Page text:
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Brandon Beane’s draft strategy might be all about specific players

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In a recent video released by the Buffalo Bills, we glean a rare glimpse of a GM at work, and Brandon Beane’s focus on specific players shines through

In the world of the NFL draft, the two dominant philosophical approaches are drafting for need and drafting for the best player available or “BPA.” Drafting for need is typified by selecting players to fill current gaps. Drafting BPA is characterized by selecting the highest graded player available, even if the team is “set” at that position.

Inherently, the two approaches aren’t entirely exclusive of each other. A team drafting a safety will still take the best one available. A team with similar grades on two prospects will take the player that best matches the team’s needs. With this brief primer out of the way, what does Buffalo Bills’ general manager Brandon Beane lean toward?

A video released by the Bills shows Brandon Beane in action during the draft and provides us with insight into the team strategy when it comes to selecting players. If you haven’t seen it yet, this link is worth a click. It shows Beane flirting with both philosophies, as he sticks to team grades like a BPA approach. Beane also isn’t shy about moving around to target specific players attached to specific positions, similar to drafting for need.

Though Buffalo ended up sticking with pick nine in the first round, Beane acknowledged talking with teams “well ahead of us” as well as teams behind them for a possible trade. As the first round unfolded the Bills continued to contemplate a trade. Per Beane, when they saw that the New York Giants selected Daniel Jones they knew they weren’t moving back. Selected three spots ahead of Buffalo, the suggestion from this assertion is that Beane had three or more specific players that were valued highly enough to pick at number nine.

While that still fits a BPA mold, it also starts to tell a tale of a general manager looking for certain players. After the Detroit Lions selected T.J. Hockenson, Beane characterized the room as “excited” as this left Ed Oliver on the board. According to Beane, Oliver had the highest grade on their board.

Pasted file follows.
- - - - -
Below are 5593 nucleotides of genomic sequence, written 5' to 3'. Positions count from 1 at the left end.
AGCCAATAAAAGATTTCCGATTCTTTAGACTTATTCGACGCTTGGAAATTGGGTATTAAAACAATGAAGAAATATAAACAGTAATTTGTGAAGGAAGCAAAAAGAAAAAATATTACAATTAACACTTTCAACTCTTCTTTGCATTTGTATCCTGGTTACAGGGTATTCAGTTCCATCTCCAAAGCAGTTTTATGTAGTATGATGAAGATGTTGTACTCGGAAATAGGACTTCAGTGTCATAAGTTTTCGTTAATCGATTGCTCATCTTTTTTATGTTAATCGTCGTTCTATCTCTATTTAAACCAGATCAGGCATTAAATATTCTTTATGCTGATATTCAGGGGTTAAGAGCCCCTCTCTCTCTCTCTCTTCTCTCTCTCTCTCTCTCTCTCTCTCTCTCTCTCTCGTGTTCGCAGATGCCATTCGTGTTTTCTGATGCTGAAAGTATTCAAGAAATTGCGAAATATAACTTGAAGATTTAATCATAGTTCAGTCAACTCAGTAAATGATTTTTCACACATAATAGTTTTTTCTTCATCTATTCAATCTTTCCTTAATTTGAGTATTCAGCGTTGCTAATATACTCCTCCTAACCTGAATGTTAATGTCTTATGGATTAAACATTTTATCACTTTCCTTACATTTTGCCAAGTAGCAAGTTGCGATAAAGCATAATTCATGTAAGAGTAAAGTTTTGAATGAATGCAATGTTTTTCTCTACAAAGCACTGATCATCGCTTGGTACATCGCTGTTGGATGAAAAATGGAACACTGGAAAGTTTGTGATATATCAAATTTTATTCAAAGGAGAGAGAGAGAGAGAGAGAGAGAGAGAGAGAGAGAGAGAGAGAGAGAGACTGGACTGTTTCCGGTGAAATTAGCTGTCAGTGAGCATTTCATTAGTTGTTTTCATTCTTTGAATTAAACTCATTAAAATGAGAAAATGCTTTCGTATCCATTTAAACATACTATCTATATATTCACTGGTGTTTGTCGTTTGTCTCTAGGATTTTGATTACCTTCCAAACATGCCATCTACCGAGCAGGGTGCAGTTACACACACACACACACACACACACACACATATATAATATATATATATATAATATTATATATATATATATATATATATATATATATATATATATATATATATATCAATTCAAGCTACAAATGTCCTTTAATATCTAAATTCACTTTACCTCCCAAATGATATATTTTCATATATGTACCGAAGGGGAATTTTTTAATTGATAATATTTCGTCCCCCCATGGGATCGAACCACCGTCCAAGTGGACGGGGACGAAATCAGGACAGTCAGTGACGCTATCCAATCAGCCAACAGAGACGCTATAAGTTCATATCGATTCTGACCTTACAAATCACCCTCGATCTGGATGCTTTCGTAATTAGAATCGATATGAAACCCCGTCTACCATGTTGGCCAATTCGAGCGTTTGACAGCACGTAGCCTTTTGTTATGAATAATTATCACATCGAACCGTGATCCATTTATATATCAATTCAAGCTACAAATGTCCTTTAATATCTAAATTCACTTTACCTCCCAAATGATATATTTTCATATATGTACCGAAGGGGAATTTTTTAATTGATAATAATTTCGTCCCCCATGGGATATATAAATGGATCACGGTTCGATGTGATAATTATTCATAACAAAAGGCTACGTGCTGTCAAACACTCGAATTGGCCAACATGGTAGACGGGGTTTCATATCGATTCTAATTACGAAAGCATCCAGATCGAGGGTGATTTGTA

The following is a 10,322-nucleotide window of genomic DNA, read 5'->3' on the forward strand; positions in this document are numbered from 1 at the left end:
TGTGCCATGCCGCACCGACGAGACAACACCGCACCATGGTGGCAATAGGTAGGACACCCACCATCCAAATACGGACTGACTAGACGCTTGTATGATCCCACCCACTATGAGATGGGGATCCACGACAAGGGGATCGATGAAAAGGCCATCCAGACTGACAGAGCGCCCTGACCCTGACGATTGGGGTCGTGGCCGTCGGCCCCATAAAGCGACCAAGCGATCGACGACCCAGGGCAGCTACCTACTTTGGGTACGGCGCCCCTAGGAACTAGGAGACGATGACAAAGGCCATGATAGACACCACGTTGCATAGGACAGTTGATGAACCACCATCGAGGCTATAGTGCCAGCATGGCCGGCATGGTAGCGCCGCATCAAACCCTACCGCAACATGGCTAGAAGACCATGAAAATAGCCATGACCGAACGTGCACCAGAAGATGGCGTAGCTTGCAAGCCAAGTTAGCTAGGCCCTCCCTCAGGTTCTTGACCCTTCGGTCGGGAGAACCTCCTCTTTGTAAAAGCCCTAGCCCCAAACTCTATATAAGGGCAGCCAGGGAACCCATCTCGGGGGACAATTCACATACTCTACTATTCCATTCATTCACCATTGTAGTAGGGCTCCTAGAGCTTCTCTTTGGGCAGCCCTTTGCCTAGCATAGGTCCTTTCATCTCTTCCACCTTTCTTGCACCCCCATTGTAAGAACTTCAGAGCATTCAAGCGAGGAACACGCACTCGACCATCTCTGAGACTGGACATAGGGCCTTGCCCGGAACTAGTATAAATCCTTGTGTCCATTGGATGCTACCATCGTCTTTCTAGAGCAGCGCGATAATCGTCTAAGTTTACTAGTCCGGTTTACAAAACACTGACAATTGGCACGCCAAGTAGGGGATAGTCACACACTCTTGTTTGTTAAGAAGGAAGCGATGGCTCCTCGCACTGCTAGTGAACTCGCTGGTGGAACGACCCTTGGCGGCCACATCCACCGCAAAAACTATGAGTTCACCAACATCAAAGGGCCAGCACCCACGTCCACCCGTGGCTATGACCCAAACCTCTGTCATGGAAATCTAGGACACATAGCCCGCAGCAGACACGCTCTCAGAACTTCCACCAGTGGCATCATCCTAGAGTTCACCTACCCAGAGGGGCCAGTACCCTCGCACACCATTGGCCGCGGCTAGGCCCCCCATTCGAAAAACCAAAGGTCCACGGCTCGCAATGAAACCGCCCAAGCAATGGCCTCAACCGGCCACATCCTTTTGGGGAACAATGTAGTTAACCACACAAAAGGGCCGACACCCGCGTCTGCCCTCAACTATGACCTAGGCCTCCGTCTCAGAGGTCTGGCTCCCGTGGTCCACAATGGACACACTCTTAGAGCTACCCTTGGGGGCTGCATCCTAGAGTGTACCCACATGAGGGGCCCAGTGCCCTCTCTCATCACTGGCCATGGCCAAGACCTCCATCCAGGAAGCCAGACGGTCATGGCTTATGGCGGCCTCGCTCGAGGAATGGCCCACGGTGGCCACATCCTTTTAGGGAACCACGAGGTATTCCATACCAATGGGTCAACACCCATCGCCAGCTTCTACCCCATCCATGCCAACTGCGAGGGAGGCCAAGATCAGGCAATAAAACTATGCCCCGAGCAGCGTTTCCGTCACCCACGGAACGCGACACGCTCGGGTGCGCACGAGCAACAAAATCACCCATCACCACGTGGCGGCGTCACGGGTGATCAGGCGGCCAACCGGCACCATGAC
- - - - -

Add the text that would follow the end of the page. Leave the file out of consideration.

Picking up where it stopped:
Following the selection of Ed Oliver, Brandon Beane discussed how he fielded calls to trade back into the back end of the first round. A potential deal was shot down with Beane and Joe Schoen the assistant general manager not offering enough compensation in the proposed deal. Immediately after, Beane reported “[He] didn’t sleep well going into Friday” because he was focused on determining where he “needed to get to, to secure Cody [Ford].”

Beane indicated they tried trading for Ford with several teams, but were having trouble working out a deal. A despondent room was convinced that the Carolina Panthers would select Cody Ford. When that didn’t happen...well just look at Beane’s reaction when he learned Carolina went with Greg Little instead.

In the next round, Beane reported that the Chicago Bears were trying to trade with Buffalo. Not loving the value of what Chicago was offering, Beane mentioned they would stay with the pick if one of “our guys” was available. Beane mentioned Devin Singletary by name, who the Bills did select rather than trading back.

This was followed by what is described by Beane as a “run on tight ends.” Beane’s reaction was “Let’s see if we can get back up there and get Knox.” That’s exactly what Beane did. For Brandon Beane and the 2019 NFL Draft, he knew who he wanted and was willing to make it happen.